Gender power dynamics get a table flip in the provocative, timely Beautiful Man

Foreground: Ashley Botting, Mayko Nguyen & Sofía Rodríguez. Background: Jess LaVercombe. Set design by Gillian Gallow. Costume design by Ming Wong. Lighting design by Jason Hand. Photo by Joseph Michael Photography.

 

Factory Theatre closes its 2018-19 season with Erin Shields’ Beautiful Man. Directed by long-time Shields collaborator Andrea Donaldson (now the new AD at Nightwood Theatre), assisted by Keshia Palm, Beautiful Man was first produced during SummerWorks in 2015—a few years before the #MeToo movement exploded into public consciousness. A hilariously sharp, satirical and thought-provoking turnabout of gender power dynamics, Shields has revised the original script to reflect the #MeToo landscape; and has added a section that provides a sense of everyday realism—in both cases, flipping gender power roles in surprising, provocative ways.

I first saw Beautiful Man at SummerWorks 2015—and loved it. Not for the feint-hearted when it comes to adult language, and discussions of graphic sex and violence, the razor-sharp, bawdy, no holds barred script and the playful, rapid fire performances turn the tables on who is marginalized and objectified. Three women—Jennifer (Ashley Botting), Sophie (Mayko Nguyen) and Pam (Sofía Rodríguez)—get into a passionate discussion about popular scripted media; all stories in which the female characters hold the power, and men are subject to objectification and violence. A movie about a world-weary, tough yet haunted female homicide detective on the hunt for a female serial killer who preys on beautiful men. Exhausted and zoning out in front of the TV, the detective watches a violent, graphically sexual Game of Thrones-esque fantasy fiction series featuring a powerful, cruel queen and her amazon warrior sister. Within the TV show, the queen watches a play with a plot that’s similar to Julius Caesar, but with women in the key roles; and within that play, a puppet show starring a lusty cave woman. Yep, it’s a puppet show within a play, within a TV series, within a movie—all within a play!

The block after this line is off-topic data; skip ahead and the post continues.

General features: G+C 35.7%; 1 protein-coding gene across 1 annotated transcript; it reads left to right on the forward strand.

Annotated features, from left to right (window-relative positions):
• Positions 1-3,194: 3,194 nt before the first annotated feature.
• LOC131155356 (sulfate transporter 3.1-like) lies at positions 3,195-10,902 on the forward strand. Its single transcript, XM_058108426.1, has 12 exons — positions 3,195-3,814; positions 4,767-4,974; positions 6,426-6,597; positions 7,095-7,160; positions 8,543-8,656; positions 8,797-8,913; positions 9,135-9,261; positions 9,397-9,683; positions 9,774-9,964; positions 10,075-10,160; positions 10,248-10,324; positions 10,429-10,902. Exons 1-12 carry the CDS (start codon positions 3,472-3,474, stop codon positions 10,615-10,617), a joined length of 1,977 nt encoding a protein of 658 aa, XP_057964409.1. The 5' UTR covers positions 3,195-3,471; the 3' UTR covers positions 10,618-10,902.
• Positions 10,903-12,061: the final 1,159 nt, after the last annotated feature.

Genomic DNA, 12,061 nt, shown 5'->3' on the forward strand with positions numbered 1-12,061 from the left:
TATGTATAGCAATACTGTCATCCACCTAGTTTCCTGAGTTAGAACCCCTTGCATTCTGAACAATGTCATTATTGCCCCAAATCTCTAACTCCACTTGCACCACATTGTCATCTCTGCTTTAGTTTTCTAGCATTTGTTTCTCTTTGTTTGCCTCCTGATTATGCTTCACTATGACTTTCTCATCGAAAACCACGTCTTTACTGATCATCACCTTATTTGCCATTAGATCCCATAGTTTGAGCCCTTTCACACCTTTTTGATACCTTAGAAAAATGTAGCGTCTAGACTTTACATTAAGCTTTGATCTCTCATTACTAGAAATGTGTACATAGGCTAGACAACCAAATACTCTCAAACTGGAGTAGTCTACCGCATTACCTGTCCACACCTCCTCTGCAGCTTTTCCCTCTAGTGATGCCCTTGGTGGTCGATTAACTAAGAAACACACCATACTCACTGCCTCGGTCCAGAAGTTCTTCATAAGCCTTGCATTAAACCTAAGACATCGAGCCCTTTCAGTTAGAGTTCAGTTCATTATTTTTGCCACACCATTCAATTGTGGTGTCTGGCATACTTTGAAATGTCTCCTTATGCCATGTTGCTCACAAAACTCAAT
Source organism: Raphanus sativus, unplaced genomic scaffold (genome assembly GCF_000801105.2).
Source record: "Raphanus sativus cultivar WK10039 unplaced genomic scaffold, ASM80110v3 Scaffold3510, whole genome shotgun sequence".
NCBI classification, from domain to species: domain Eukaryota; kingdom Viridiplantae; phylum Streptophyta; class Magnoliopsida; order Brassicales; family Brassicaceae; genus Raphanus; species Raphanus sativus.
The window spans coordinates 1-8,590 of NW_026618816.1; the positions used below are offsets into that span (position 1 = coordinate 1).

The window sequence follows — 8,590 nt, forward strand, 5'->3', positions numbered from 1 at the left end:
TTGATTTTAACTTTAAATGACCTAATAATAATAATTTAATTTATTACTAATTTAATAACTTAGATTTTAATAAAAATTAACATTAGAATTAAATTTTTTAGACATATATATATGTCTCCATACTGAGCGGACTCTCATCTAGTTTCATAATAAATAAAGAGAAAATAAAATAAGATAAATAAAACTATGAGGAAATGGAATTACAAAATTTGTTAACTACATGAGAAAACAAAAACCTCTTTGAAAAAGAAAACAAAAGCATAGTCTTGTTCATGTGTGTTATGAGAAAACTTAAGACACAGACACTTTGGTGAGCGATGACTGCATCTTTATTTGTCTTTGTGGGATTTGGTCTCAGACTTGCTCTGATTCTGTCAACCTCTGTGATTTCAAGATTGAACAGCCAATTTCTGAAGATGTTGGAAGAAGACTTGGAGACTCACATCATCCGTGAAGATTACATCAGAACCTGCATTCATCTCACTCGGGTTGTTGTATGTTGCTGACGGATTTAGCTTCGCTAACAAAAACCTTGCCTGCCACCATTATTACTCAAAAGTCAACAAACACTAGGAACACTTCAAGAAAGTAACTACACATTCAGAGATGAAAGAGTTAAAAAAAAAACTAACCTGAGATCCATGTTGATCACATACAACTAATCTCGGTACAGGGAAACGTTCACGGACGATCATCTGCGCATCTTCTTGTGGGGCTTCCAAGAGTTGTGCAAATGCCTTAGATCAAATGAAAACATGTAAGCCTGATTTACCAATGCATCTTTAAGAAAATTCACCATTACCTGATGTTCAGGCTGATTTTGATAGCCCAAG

Throughout this first fantasy section of the play, the Beautiful Man (Jesse LaVercombe) is a peripheral character, always present in the background, with little to say as he gradually removes his clothing throughout. A sensitive, supportive but frustrated husband; a poignant murder/rape victim; a conquered sex slave. Valued only for his beauty and usefulness to the women in charge, his name is perpetually forgotten. In the epilogue, the shifted power dynamic continues, but in a markedly different way, as a woman relates personal anecdotes of navigating everyday corporate oppression, mansplaining, harassment, self-doubt and chastisement, and fear for her safety.

Outstanding performances from the entire cast in this thought-provoking, timely piece of theatre. Beyond mere fan girl involvement with the media they’re consuming and discussing, the three women engage on a deeply personal level with the movie, TV series, play and puppet show. Botting’s Jennifer displays wry wit and shameless enthusiasm; Nguyen’s Sophie brings an edge of precision and authority; and Rodríguez’s Pam relishes the sensual and forbidden. At times misremembering details in their reverie, these three  women find a titillating oasis in these stories of sex, violence and dominant female characters. And LaVercombe gives a sensitive and moving performance as the Beautiful Man. Viewed as eye candy, the “other half”, a sex object, a victim, and only subjectively and conditionally seen as useful—this is a man standing in places traditionally endured by women.

Despite the graphic sex and violence described during the first part of the play, not to mention the fact that these women are really getting off on it, the second part is perhaps the most provocative. What impact does it have on the conversations about these issues? Will the everyday oppression of women be better understood when told in this manner? Who gets the last word?

Beautiful Man continues in the Factory Theatre Mainspace until May 26; advance tickets available online or by calling the box office at 416- 504-9971.

Check out this Intermission Spotlight piece on Shields and her work by Carly Maga, including chats with Shields, Donaldson and Maev Beaty. And Megan Robinson’s conversation with Shields and Donaldson in In the Greenroom.

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NSTF: Giving the last word where last word’s due in the startling, sharply pointed, satirical JONNO